Costa Rican public health workers strike against tax changes, privatization plans

Workers Struggles: The Americas

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Latin America

Costa Rican public health workers strike against tax changes, privatization plans

Workers at public hospitals in Costa Rica walked off the job August 5 to protest a tax reform bill passed last year. Seventeen unions, grouped in the Syndical Front in Defense of the Costa Rican Social Security Fund (CCSS), embracing thousands of hospital and clinic workers, called for a 48-hour strike.

The tax reform policies have resulted in increased taxes for working people and reductions in annuities. According to the Front, they are designed to progressively underfund the CCSS, thus creating conditions for privatization. Other demands are that the nation’s executive branch and CCSS authorities comply with agreements signed six months ago to guarantee labor rights, reject harmful fiscal policies and cease reductions in the health care budget.

With talks between CCSS and the Front stalled, and under pressure from the workers, the strike was extended until Friday, August 9. On August 8, thousands of health workers and supporters marched to the CCSS building in San José. Management and government officials predictably denounced the strike and protests while shedding crocodile tears for patients who missed appointments, though emergency services remained open.

Late in the afternoon on August 7, the National Association of Educators (ANDE) announced that it would join the health workers’ strike, after the legislature approved a law for “Dual Education.” According to the ANDE, the law, which purports to help students from 15 years and up to gain work experience, would actually open the way for their exploitation, low pay and weakening of labor rights, while diverting the young workers away from higher education. Teachers joined the August 8 march, and an assembly is planned to determine further actions.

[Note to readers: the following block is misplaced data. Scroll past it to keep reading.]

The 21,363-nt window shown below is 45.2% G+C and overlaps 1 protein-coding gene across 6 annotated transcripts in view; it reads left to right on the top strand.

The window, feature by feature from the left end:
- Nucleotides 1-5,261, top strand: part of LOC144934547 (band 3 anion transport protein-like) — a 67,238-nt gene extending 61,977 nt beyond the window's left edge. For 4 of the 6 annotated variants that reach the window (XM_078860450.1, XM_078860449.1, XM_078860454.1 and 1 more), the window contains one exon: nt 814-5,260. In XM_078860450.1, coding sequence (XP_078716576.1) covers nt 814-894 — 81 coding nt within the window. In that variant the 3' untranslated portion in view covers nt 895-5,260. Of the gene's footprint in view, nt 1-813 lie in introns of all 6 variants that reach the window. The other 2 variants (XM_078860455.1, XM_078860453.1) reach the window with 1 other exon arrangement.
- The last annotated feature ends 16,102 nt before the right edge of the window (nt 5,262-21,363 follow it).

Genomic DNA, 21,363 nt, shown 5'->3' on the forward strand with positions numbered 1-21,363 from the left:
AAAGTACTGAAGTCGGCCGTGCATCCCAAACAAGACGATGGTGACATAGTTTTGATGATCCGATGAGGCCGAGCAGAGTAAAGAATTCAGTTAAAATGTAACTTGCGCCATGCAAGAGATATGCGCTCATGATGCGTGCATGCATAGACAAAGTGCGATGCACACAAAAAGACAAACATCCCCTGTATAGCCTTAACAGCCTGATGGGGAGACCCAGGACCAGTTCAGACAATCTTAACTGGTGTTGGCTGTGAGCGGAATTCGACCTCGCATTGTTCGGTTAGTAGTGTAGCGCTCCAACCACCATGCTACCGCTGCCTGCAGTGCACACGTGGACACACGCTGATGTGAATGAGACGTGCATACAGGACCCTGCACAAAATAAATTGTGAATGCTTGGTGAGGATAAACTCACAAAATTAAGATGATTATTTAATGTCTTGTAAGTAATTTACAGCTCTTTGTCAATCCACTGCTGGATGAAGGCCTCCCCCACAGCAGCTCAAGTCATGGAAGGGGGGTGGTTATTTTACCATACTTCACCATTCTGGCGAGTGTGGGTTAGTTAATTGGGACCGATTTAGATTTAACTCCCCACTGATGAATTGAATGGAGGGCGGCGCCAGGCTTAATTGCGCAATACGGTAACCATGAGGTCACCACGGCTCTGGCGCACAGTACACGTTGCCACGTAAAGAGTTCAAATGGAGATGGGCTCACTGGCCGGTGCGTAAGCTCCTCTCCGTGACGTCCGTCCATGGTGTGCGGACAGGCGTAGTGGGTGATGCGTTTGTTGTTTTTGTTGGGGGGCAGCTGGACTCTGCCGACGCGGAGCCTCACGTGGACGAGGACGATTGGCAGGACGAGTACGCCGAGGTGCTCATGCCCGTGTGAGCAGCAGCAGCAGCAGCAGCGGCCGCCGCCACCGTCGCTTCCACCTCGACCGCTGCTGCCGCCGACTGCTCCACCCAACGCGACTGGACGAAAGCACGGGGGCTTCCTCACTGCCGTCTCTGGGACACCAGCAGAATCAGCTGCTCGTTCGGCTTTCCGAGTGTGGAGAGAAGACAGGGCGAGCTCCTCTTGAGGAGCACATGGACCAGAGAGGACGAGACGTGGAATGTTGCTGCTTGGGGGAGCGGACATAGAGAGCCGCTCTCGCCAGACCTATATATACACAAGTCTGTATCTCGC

Mexican state office workers strike for back pay

Workers at the state Integral Family Development (DIF) department in Tijuana, Baja California, Mexico, stopped work on August 5 to protest the nonpayment the previous Friday, August 2, of overdue salaries. Between 400 and 500 employees were affected when they did not receive their biweekly pay, representing more than 7 million pesos (US$360,342). Also unpaid was an efficiency bonus.

Management had asked the workers to return to work, but since, as their union head told El Sol de Tijuana, “If we don’t [carry out] this action, we really don’t know [when] they are going to pay us,” adding, “Many of us live day to day, and this is definitely not correct.”

The deposit of the monies took place later that day, and the DIF staff returned to their posts. However, the next day, five sectional secretaries met with DIF authorities to discuss the overdue payment of 50 percent of a retroactive raise dating back to January 1.

Municipal employees in Argentine province to strike for better pay and labor conditions

The Municipal Employees and Workers Syndicate (Seom) in Jujuy, the capital of the northwest Argentine province of the same name, has called for a strike on August 14. According to a Seom press release, the strike call is a response to a petition for “the immediate transfer to permanent status [of contract employees] of municipalities of the province and free parity talks without a ceiling.” Other demands are “decent hygienic conditions and security” as well as an end to “labor and gender violence.”

Striking workers and supporters will begin with an assembly at one of the capital’s municipal buildings at 9:00 a.m., then march to Jujuy’s central plaza across from the provincial government house. Delegations of Municipal Workers Confederation bureaucrats will address the workers. At 5:30 that afternoon, delegates of Seom Jujuy and municipal youth will have a meeting.